GQ defended its reporting after actor Joseph Gordon-Levitt called out the magazine for reporting what he says is “factually incorrect” information about the death of his brother in a cover article on Gordon-Levitt.
In a Facebook post, Gordon-Levitt had thanked the magazine for the August 2012 issue’s article but criticized GQ for writing that his brother “died of an alleged drug overdose in 2010.”
As Gordon-Levitt wrote in his response,
“Using the word ‘alleged’ technically allows the writer to say whatever she wants. The ‘allegations’ to which she must be referring were made by a handful of gossip websites. They are factually incorrect according to the coroner’s office and the police department. I don’t like publicly speaking about my brother’s death, but I’m making an exception to correct this irresponsible claim.”
GQ issued a statement on its website in response to Gordon-Levitt’s claims of error, writing
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“The magazine stands by its reporting, the facts of which are fully supported—and have been confirmed in detail—by the Los Angeles County coroner’s office.”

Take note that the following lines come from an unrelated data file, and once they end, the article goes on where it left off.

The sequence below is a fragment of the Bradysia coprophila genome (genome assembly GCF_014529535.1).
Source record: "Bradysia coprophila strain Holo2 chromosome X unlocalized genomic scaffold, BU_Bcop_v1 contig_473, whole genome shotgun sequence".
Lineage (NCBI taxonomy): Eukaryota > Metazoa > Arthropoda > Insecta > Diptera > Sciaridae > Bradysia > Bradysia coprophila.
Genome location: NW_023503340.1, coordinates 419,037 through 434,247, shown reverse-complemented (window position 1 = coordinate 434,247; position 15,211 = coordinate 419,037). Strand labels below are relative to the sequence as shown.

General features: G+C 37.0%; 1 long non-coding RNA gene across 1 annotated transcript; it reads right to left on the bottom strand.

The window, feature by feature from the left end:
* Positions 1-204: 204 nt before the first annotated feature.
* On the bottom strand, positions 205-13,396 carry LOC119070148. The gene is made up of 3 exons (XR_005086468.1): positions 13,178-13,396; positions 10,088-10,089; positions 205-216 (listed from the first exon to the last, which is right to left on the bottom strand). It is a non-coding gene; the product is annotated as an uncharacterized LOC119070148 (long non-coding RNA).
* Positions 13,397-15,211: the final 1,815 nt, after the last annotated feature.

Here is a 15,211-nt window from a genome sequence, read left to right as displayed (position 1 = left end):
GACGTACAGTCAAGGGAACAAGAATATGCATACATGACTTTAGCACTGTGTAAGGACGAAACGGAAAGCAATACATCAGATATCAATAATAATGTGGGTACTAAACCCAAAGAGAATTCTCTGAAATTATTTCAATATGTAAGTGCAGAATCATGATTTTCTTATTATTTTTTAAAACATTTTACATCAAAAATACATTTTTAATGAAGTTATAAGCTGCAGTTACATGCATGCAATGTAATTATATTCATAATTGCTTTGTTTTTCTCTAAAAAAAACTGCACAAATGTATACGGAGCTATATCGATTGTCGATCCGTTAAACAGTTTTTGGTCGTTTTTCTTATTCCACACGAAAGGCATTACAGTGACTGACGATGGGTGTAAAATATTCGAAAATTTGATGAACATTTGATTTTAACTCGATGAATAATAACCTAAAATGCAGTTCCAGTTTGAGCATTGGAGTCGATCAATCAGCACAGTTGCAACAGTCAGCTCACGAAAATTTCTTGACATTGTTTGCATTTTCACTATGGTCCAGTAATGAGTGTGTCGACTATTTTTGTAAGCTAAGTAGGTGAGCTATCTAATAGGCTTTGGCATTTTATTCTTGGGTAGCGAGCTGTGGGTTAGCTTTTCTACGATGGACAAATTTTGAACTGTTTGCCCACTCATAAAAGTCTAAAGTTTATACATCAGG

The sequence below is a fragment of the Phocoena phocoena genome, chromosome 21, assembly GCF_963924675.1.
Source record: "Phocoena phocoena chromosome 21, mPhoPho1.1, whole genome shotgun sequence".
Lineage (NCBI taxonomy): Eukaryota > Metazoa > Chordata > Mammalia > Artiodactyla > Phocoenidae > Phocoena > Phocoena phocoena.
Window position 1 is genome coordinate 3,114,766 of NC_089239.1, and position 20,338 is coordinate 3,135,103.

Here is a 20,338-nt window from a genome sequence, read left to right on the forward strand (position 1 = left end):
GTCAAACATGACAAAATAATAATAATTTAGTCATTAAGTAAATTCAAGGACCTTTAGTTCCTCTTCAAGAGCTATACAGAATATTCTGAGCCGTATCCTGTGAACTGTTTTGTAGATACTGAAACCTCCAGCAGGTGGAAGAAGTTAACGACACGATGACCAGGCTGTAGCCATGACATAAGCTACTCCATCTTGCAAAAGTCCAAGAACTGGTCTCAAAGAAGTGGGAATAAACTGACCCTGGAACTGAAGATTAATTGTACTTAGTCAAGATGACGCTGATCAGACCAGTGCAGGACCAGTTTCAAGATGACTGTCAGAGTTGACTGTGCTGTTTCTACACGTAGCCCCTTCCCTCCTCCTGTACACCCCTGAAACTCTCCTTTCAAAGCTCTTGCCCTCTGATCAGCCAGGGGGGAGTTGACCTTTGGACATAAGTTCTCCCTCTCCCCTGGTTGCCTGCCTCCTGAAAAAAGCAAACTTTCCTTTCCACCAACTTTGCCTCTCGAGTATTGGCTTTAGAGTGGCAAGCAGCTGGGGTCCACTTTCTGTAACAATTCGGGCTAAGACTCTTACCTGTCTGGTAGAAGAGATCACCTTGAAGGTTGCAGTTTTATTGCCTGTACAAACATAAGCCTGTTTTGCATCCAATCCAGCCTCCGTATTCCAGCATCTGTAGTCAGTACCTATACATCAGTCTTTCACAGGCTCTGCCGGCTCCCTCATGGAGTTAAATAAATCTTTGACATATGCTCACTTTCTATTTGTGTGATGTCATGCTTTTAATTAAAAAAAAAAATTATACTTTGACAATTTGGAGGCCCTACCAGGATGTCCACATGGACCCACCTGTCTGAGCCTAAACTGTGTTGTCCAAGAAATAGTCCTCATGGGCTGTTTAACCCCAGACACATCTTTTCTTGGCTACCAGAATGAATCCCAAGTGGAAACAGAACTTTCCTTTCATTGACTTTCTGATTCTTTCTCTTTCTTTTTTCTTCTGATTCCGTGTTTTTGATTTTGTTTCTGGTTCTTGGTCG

The magazine also wrote its “story sought to be respectful—and brief—in the way it described his death, which GQ felt was a relevant fact in Joseph Gordon-Levitt’s biography.”
Digital Spy and the New York Daily News reported that at the time, there was “no official cause of death” for Dan Gordon-Levitt. The Wrap reported that the Los Angeles coroner’s office recently said Gordon-Levitt died from “ketamine intoxication, with the injury occurring by intake of overdose. The coroner’s office characterized the death as accidental.”
E! Online explained that “Ketamine’s medicinal use is as an intravenous or intramuscular anesthetic, but taken recreationally it’s said to have a similar effect to PCP. It can cause elevated blood pressure and hallucinations.”
We have written to the Los Angeles County Coroner’s department, Gordon-Levitt’s site and GQ for comment and will update with any response.